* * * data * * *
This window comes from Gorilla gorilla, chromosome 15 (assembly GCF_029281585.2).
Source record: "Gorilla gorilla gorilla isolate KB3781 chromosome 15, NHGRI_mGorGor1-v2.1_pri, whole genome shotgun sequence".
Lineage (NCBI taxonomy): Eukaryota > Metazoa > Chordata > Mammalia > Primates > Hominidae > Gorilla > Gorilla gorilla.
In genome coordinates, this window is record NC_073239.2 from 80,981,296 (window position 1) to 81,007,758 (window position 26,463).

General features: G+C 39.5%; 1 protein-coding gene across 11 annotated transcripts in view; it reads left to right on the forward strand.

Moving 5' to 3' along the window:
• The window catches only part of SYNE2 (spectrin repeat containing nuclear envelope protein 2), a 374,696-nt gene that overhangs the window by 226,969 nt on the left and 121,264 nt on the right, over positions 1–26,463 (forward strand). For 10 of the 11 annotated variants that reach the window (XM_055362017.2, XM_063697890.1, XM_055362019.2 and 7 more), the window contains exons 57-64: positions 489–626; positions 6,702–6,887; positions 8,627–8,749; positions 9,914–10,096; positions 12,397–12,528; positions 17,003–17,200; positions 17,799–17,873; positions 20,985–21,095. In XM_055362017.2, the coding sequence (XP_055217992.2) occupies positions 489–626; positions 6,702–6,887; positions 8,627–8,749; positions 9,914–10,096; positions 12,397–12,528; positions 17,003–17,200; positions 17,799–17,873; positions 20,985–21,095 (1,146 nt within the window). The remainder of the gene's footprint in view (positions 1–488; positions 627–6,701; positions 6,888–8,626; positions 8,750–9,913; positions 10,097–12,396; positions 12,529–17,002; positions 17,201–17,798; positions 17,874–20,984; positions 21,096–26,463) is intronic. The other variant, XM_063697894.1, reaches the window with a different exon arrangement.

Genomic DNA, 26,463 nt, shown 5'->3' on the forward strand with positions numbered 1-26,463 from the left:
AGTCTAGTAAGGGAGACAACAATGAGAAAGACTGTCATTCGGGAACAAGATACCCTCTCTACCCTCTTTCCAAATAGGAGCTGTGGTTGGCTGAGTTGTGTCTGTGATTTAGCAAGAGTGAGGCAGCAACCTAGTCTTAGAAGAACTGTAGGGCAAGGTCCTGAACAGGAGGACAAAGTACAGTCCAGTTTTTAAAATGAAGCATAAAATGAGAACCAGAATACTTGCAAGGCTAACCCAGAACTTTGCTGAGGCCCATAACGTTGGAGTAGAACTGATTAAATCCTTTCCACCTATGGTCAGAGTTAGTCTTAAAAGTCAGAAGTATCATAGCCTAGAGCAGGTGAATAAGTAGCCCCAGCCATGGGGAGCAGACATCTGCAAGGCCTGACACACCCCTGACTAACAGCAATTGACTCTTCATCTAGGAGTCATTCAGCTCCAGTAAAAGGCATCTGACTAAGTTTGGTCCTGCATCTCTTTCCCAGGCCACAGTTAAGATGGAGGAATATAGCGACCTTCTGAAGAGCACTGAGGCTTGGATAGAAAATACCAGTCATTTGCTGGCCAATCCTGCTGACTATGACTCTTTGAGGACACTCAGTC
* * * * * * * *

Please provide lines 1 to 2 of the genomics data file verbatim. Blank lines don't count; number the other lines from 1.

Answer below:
This window comes from Gorilla gorilla, chromosome 15 (assembly GCF_029281585.2).
Source record: "Gorilla gorilla gorilla isolate KB3781 chromosome 15, NHGRI_mGorGor1-v2.1_pri, whole genome shotgun sequence".